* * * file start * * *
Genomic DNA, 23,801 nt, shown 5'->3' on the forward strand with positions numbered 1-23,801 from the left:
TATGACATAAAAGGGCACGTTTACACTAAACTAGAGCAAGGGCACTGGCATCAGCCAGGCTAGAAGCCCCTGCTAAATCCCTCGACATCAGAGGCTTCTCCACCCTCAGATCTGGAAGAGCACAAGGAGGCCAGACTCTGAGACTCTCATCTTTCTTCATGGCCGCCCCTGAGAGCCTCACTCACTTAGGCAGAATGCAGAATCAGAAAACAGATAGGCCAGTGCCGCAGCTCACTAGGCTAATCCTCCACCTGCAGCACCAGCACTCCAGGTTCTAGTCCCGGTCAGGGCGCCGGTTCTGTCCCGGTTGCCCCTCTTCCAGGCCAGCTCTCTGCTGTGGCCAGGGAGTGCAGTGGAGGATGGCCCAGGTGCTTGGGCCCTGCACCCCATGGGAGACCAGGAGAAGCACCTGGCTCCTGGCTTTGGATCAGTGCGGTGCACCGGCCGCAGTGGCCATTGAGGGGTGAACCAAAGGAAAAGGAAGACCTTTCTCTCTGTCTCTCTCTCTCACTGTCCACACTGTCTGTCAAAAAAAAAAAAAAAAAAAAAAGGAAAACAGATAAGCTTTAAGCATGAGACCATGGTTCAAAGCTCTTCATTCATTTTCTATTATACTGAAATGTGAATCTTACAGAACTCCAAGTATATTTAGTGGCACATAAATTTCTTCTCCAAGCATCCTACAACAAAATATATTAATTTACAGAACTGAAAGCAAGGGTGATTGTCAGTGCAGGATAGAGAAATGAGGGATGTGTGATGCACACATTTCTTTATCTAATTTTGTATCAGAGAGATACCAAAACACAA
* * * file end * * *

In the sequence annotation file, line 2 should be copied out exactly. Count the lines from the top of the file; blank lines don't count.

TATGACATAAAAGGGCACGTTTACACTAAACTAGAGCAAGGGCACTGGCATCAGCCAGGCTAGAAGCCCCTGCTAAATCCCTCGACATCAGAGGCTTCTCCACCCTCAGATCTGGAAGAGCACAAGGAGGCCAGACTCTGAGACTCTCATCTTTCTTCATGGCCGCCCCTGAGAGCCTCACTCACTTAGGCAGAATGCAGAATCAGAAAACAGATAGGCCAGTGCCGCAGCTCACTAGGCTAATCCTCCACCTGCAGCACCAGCACTCCAGGTTCTAGTCCCGGTCAGGGCGCCGGTTCTGTCCCGGTTGCCCCTCTTCCAGGCCAGCTCTCTGCTGTGGCCAGGGAGTGCAGTGGAGGATGGCCCAGGTGCTTGGGCCCTGCACCCCATGGGAGACCAGGAGAAGCACCTGGCTCCTGGCTTTGGATCAGTGCGGTGCACCGGCCGCAGTGGCCATTGAGGGGTGAACCAAAGGAAAAGGAAGACCTTTCTCTCTGTCTCTCTCTCTCACTGTCCACACTGTCTGTCAAAAAAAAAAAAAAAAAAAAAAGGAAAACAGATAAGCTTTAAGCATGAGACCATGGTTCAAAGCTCTTCATTCATTTTCTATTATACTGAAATGTGAATCTTACAGAACTCCAAGTATATTTAGTGGCACATAAATTTCTTCTCCAAGCATCCTACAACAAAATATATTAATTTACAGAACTGAAAGCAAGGGTGATTGTCAGTGCAGGATAGAGAAATGAGGGATGTGTGATGCACACATTTCTTTATCTAATTTTGTATCAGAGAGATACCAAAACACAA